Former US President Donald Trump has expressed concern that China could displace the US dollar as the global reserve currency. The warning follows reports of agreements between various nations to use the yuan in commodity transactions.
For years, rumors have circulated about the demise of the US dollar as a global reserve currency, but the greenback continues to be the most traded and extensively used currency in the fiat world.
The US dollar is by far the most traded currency on the foreign exchange market, according to the Bank for International Settlements. In 2022, the US dollar “remained the preeminent vehicle currency in the globe.” In April 2022, it was on one side of 88% of all transactions, unchanged from the previous survey.
The euro, the Japanese yen, and the pound sterling remained the second, third, and fourth most traded currencies, respectively. The euro continued to be the second most traded currency in April 2022, accounting for 30.5% of all transactions (slightly less than in 2019). The Japanese yen and the British pound were involved in 17% and 13% of all transactions, respectively, which is virtually unchanged from the 2019 Survey. The Chinese renminbi showed the greatest increase in market share since the 2019 survey, accounting for 7% of all transactions in 2022 (compared to 4% in 2019).
Despite the yuan’s rise to the fifth most traded currency, its market share of 7% is still disproportionately tiny compared to the size of the Chinese economy in the global context.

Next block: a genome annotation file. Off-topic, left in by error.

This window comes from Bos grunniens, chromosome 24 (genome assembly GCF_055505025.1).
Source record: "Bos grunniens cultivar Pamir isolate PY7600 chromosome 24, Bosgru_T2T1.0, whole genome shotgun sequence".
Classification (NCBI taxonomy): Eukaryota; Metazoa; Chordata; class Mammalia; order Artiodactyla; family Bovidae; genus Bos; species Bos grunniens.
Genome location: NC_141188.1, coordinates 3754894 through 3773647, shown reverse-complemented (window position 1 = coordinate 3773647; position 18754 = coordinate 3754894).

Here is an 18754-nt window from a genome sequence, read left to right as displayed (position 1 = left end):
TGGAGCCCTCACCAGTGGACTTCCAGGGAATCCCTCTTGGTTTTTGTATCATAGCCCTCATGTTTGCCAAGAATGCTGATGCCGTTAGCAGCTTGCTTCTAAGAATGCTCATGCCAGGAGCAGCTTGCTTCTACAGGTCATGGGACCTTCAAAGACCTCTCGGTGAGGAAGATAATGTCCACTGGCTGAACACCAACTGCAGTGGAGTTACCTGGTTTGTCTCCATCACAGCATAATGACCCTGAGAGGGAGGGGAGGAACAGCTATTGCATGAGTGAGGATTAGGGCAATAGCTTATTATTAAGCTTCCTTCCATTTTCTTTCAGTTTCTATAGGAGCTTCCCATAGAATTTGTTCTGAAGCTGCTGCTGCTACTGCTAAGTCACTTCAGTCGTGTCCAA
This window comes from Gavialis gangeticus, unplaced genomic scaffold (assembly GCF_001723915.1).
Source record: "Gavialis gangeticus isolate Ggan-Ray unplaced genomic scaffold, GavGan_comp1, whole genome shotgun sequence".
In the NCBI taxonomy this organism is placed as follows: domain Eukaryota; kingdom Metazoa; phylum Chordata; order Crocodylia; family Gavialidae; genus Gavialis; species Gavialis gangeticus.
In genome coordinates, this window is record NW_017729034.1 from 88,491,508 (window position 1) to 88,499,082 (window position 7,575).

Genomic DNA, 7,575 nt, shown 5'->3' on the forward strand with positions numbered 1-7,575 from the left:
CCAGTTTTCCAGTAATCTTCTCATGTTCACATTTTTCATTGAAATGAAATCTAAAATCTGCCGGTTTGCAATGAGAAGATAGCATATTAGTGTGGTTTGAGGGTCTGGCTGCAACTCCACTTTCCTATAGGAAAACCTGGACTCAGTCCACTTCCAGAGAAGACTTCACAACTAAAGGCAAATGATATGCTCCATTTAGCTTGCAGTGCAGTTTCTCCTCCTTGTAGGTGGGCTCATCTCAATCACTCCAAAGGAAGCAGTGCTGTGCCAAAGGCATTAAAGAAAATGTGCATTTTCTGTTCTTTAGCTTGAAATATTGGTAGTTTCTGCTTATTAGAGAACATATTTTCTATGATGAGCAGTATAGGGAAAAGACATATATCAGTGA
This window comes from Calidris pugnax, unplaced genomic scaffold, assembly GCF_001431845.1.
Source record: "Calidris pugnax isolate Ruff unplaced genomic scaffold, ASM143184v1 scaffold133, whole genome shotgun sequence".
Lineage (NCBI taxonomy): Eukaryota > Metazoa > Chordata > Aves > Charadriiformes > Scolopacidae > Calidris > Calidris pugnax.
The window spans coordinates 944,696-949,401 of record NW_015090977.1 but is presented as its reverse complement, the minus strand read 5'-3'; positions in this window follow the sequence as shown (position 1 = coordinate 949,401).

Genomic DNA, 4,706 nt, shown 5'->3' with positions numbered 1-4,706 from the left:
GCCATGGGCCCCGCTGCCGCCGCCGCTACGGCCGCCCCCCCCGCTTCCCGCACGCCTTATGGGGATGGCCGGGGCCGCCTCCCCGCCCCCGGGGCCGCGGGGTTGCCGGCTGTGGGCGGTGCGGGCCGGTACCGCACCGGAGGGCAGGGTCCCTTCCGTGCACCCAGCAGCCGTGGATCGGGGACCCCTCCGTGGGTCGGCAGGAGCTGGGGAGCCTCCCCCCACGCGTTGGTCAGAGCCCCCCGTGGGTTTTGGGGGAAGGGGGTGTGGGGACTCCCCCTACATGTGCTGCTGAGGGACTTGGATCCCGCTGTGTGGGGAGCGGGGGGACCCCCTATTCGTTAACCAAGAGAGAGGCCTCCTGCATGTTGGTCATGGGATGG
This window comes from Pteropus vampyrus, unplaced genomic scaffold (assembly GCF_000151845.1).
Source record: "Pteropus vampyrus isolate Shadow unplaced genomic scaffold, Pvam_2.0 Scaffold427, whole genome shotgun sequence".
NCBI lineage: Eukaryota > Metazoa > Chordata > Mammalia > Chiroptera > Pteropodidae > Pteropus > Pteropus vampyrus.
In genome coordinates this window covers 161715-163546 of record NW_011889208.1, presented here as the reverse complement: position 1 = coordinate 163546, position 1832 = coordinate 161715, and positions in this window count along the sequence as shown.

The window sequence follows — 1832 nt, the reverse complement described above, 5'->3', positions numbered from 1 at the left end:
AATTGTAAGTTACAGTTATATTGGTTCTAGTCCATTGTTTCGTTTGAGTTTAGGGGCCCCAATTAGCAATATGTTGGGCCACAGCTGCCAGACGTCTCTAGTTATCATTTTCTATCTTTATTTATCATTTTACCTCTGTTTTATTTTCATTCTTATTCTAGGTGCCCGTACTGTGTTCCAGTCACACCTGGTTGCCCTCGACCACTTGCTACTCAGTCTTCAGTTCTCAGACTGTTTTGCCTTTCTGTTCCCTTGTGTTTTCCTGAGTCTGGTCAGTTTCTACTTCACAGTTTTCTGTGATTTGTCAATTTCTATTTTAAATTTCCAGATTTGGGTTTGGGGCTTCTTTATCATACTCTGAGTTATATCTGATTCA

How can two countries with closed or heavily intervened financial systems promote a global reserve currency? This is a query that investors have in response to the possibility of a joint currency between China, Russia, India, and Brazil. How could investors be confident in a currency’s status as a reserve of value if it is promoted by nations renowned for continually devaluing their currency?
China does not pose a threat to the currency. It is, if anything, threatened by the US government and the central bank. Let’s examine why.
Today, there is no alternative to the United States dollar. The US dollar is the world’s reserve currency due to its open and flexible financial market, freedom of capital movement, investor and legal security, and its status as a secure haven during times of uncertainty, as the year 2022 once again demonstrated.
The yuan’s appeal as a global currency is severely hampered by capital controls and currency price fixing by the PBOC. It is impossible to simultaneously have a global reserve currency and capital controls. No global investor or company desires a currency whose exchange rate is fixed by the central bank in accordance with a purported stability procedure, which you must presume is equivalent to a floating value. It is too dangerous to undertake. The same issue affects the Russian Ruble. With capital controls and a confined financial system, investor and legal security is questionable.
We tend to overlook how crucial it is to have an independent, stable, and transparent legal and investor security framework for a currency to be extensively used internationally. When the independence of the legal and regulatory system is in question, the state currency is always going to be considered second-rate. Independent institutions, transparency, freedom of capital movement and legal security are what matters. Because of this, the Japanese yen, the euro, and the British pound are more frequently used in international transactions than the yuan, and the Swiss franc, the Canadian dollar, and the Australian dollar are global reserve currencies.